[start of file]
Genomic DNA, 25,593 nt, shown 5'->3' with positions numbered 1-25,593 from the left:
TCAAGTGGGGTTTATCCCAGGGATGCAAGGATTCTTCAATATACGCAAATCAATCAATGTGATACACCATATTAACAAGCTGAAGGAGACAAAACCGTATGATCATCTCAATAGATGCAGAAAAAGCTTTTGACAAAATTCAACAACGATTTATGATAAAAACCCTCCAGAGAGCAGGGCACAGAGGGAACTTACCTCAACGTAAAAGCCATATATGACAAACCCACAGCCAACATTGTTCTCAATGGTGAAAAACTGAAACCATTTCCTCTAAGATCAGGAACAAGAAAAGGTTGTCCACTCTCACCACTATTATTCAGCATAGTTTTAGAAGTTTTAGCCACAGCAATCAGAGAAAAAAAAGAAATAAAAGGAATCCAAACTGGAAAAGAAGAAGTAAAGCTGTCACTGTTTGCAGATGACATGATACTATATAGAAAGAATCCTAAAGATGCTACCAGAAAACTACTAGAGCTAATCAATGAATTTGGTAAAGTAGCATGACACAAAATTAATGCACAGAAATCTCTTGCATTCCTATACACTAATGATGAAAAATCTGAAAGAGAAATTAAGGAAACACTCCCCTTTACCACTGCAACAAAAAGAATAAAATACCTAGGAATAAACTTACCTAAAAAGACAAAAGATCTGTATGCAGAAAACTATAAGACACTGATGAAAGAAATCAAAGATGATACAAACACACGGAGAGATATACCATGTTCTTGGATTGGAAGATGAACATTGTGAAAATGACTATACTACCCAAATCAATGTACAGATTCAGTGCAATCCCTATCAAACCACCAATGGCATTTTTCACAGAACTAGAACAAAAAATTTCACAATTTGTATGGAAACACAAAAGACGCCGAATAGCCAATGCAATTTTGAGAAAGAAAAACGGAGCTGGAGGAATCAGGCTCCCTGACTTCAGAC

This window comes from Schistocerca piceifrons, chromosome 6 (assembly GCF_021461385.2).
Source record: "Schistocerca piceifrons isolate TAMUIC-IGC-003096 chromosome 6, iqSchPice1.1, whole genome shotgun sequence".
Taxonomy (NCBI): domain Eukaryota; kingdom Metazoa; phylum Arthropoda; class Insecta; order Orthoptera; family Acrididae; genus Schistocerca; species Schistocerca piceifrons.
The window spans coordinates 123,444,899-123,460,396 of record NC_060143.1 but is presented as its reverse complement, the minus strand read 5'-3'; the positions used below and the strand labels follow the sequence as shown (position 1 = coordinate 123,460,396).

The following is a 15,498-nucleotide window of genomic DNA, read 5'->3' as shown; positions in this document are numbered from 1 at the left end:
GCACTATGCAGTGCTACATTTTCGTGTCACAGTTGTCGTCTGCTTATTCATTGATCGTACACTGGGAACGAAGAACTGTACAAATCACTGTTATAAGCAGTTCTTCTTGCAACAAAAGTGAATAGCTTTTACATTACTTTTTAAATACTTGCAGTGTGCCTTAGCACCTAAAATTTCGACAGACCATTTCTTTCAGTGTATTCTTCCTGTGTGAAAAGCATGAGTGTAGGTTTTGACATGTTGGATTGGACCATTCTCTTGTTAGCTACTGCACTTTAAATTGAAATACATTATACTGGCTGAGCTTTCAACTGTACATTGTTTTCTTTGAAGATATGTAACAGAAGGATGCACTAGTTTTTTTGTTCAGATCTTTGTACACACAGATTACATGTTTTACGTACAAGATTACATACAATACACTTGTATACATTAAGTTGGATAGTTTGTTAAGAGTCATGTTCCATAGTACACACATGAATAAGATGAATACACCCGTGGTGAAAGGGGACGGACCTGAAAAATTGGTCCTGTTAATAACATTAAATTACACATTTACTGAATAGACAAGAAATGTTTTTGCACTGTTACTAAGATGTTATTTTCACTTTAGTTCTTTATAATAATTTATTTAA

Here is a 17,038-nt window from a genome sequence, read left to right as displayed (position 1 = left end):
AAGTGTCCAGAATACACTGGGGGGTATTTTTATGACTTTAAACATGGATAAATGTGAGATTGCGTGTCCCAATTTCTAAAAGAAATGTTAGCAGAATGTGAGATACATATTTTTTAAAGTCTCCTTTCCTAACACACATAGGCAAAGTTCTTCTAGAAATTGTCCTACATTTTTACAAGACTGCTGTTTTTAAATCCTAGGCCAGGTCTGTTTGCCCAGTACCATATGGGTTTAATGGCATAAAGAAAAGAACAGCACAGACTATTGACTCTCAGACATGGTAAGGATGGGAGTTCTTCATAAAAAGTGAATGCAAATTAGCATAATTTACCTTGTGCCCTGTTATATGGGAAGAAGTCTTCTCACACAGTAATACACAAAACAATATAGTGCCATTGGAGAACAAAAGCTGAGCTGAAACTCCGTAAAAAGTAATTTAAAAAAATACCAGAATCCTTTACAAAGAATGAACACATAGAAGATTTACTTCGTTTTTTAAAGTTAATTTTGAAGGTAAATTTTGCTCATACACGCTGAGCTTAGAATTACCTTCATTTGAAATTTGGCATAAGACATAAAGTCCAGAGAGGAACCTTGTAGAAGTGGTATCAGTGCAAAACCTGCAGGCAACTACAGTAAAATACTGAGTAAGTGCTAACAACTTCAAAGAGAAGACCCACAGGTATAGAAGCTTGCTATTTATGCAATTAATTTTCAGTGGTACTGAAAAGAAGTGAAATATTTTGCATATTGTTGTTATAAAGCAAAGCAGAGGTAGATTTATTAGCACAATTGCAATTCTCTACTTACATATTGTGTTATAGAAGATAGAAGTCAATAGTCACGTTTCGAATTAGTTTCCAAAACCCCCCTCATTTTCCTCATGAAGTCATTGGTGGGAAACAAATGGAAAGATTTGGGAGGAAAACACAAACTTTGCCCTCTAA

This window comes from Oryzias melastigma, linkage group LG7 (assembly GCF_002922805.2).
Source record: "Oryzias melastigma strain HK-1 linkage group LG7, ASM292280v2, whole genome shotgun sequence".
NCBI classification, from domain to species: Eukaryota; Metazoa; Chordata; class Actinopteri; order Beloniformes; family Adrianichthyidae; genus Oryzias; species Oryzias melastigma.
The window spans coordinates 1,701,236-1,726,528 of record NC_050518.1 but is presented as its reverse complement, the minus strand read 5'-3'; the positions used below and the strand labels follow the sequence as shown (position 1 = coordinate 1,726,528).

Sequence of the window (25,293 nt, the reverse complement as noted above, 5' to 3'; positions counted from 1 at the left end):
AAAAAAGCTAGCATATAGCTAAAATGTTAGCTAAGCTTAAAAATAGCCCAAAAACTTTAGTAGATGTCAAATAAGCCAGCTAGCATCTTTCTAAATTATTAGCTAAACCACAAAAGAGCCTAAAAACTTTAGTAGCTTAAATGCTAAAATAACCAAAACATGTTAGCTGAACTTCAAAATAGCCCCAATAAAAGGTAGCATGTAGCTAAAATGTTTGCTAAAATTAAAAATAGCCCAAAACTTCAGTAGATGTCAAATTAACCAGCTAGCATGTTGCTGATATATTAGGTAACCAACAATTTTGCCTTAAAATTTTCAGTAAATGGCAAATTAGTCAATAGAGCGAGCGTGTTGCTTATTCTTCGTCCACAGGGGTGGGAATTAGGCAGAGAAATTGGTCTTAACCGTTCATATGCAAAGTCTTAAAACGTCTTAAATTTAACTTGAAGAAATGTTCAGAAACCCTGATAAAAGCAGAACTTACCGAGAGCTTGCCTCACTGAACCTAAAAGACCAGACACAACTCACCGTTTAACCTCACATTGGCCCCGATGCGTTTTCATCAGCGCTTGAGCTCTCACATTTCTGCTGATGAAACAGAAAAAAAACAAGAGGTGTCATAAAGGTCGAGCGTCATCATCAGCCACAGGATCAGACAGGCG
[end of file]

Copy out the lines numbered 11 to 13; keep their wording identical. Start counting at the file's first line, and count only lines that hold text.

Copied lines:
This window comes from Oryzias melastigma, linkage group LG7 (assembly GCF_002922805.2).
Source record: "Oryzias melastigma strain HK-1 linkage group LG7, ASM292280v2, whole genome shotgun sequence".
NCBI classification, from domain to species: Eukaryota; Metazoa; Chordata; class Actinopteri; order Beloniformes; family Adrianichthyidae; genus Oryzias; species Oryzias melastigma.